Angler holds a cutthroat trout in front of a hole in the ice.

Options abound for fishing Idaho waters in November. Warm weather on the western side of the state has led to great conditions for river and reservoir fishing, while ice fishing season is under way at legendary Henry’s Lake. Here are a few ideas for your next fishing trip:

Henry’s Lake (Ice Fishing)

For those itching to get on the hardwater, Henry’s Lake in eastern Idaho is open for business. Henry’s is a trophy lake known for producing huge cutthroat, brook and rainbow-cutthroat hybrid trout. It is also one of the first places in Idaho to freeze every year, thanks to its high elevation just outside Yellowstone Park. As of this writing, there is a solid six inches of ice across most of the lake, and anglers are catching trout on small jigs tipped with worms, cut bait, Power Bait and shrimp. On a recent trip, my group of three iced 48 trout, including lots of nice fish up to 18 inches, but no monsters. But if you are catching fish, stick with it—any bite at Henry’s could be the fish of a lifetime.

Horsethief Reservoir (Trout, Kokanee)

Located just outside Cascade, Horsethief is a popular “put-and-take” trout fishery, stocked generously by Fish and Game with rainbow trout, Kokanee salmon and even a few brown trout. Anglers have been experiencing good catch rates on pan-sized rainbows this fall. It has been a few years since the lake was drained and re-stocked following a perch infestation, so anglers might even have a shot at a big fish. Trolling with spinners and pop gear or bait fishing with worms and Power Bait are the most popular tactics. Casting flies, spinners, spoons or Rapalas can also produce some fish. As of this writing, the lake is ice-free, with shore access and boat launches open and available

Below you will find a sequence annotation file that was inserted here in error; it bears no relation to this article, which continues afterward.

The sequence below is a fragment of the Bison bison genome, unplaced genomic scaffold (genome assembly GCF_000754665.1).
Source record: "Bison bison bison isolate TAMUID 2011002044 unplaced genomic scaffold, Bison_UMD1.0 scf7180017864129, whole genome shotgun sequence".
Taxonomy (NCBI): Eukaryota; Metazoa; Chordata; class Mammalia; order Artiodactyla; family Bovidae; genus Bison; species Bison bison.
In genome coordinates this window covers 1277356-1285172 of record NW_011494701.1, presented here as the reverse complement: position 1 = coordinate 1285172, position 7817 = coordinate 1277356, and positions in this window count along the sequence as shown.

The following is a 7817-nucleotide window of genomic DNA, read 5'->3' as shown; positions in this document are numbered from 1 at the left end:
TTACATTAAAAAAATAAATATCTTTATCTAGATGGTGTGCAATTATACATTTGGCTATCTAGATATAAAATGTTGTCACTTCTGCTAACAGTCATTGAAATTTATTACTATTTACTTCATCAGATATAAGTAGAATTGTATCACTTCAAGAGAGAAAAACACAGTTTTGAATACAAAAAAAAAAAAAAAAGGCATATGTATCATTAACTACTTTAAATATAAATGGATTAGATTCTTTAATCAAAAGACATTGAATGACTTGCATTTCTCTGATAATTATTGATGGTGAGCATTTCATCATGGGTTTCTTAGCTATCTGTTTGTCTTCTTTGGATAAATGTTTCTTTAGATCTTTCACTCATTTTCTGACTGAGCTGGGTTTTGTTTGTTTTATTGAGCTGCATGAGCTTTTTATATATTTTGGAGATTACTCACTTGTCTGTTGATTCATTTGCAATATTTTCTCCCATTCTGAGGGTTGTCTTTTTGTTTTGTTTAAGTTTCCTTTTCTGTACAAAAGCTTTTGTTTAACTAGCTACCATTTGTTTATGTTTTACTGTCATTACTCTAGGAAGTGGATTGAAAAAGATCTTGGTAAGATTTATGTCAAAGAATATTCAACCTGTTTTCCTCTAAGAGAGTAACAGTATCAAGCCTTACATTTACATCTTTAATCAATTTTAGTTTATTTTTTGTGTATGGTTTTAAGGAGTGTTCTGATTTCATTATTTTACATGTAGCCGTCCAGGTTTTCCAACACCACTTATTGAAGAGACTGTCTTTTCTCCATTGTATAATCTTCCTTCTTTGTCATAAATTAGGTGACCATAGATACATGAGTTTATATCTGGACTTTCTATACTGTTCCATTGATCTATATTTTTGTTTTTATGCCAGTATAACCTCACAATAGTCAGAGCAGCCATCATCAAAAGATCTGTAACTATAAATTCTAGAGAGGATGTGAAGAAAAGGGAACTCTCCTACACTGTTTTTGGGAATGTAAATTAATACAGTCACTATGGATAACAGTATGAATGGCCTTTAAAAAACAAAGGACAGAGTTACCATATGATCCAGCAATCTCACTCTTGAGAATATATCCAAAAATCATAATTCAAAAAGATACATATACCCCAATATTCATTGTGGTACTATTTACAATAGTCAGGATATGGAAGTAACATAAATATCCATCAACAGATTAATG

Boise River (Trout, Whitefish)

Fall is a beautiful time to fish the Boise River, and I am seeing some gorgeous brown trout in full spawning colors being caught all though town. Rainbow trout and whitefish are also abundant. For the fly crowd, nymphing is the most productive method this time of year. You might also try swinging a streamer, and keep your eyes peeled for dry fly hatches on sunny afternoons. Traditional anglers are catching fish on spinners, crankbaits, spoons and natural bait. As always, I recommend releasing large, wild trout and keeping a few hatchery rainbows for the frying pan.

Salmon/Steelhead Update

With fish counts down and several popular fisheries closed, I haven’t written much about anadromous Chinook salmon and steelhead. But anglers are still out there putting in the effort on the Snake and Salmon rivers. To date, the best fishing has been on the Snake, where steelhead anglers are averaging between 10 and 18 hours per fish according to the latest Fish & Game data. I have also seen some nice B-run steelhead getting caught in the Salmon River near Riggins. Check the Fish & Game website for the latest updates and harvest reports.